How is it appropriate for the subject the two are discussing in the story "Hills Like White Elephants"?it just seems difficult to do especially with their point of view they give, I...
How is it appropriate for the subject the two are discussing in the story "Hills Like White Elephants"?
it just seems difficult to do especially with their point of view they give, I wouldn't have taken it to be abortion
When reading this particular short story, one must take into consideration the time period in which it was written. The story itself was published in 1927 and the time setting of the story would appear to the be same.
At the time, abortion was an illegal operation and was certainly not a word spoken in polite, or public, society. Since they cannot say the actual word (and indeed because Hemingway would have taken a major risk had he printed it) the two characters must speak in metaphors. In particular, when the American tries to soothe Jig by saying "it's just to let the air in" he is explicitly referring to vacuum abortion. Another instance, in which he says "I don't want anyone but you" suggests that a third party has intruded onto their affair.The fact that their relationship also seems to hang on this operation, with the American wanting it to continue his easy life and Jig reluctant to agree to it, is another indication that they are speaking of an unwanted pregnancy.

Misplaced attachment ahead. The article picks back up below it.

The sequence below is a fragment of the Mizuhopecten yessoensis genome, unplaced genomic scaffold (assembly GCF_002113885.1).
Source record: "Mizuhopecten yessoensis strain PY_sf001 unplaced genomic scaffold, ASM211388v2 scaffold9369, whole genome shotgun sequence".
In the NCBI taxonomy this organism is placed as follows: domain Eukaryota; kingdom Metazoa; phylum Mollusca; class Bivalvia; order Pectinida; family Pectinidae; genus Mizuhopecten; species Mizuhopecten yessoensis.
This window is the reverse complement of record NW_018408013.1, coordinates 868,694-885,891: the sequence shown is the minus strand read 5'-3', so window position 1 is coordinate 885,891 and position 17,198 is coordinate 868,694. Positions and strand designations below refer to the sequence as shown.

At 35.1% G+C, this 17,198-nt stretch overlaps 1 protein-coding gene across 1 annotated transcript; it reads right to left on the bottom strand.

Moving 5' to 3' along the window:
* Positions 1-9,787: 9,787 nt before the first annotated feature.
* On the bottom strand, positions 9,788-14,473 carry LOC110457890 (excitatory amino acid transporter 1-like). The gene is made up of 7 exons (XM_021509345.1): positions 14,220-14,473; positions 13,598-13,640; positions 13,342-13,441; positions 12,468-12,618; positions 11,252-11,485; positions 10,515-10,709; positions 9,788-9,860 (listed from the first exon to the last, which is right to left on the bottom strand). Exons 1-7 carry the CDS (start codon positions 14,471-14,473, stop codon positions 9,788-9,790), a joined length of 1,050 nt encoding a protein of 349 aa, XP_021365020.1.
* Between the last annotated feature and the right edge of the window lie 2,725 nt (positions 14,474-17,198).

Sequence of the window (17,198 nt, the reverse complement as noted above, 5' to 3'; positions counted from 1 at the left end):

Of course, there is the title itself that offers another clue. The saying "there's an elephant in the room" is a metaphor concerning a rather huge issue that is conspicuous and in need of attention, but is otherwise being ignored or avoided by those involved. Also, a a white elephant is considered a sacred creature or insurmountable preciousness, much like a baby can be to its parents.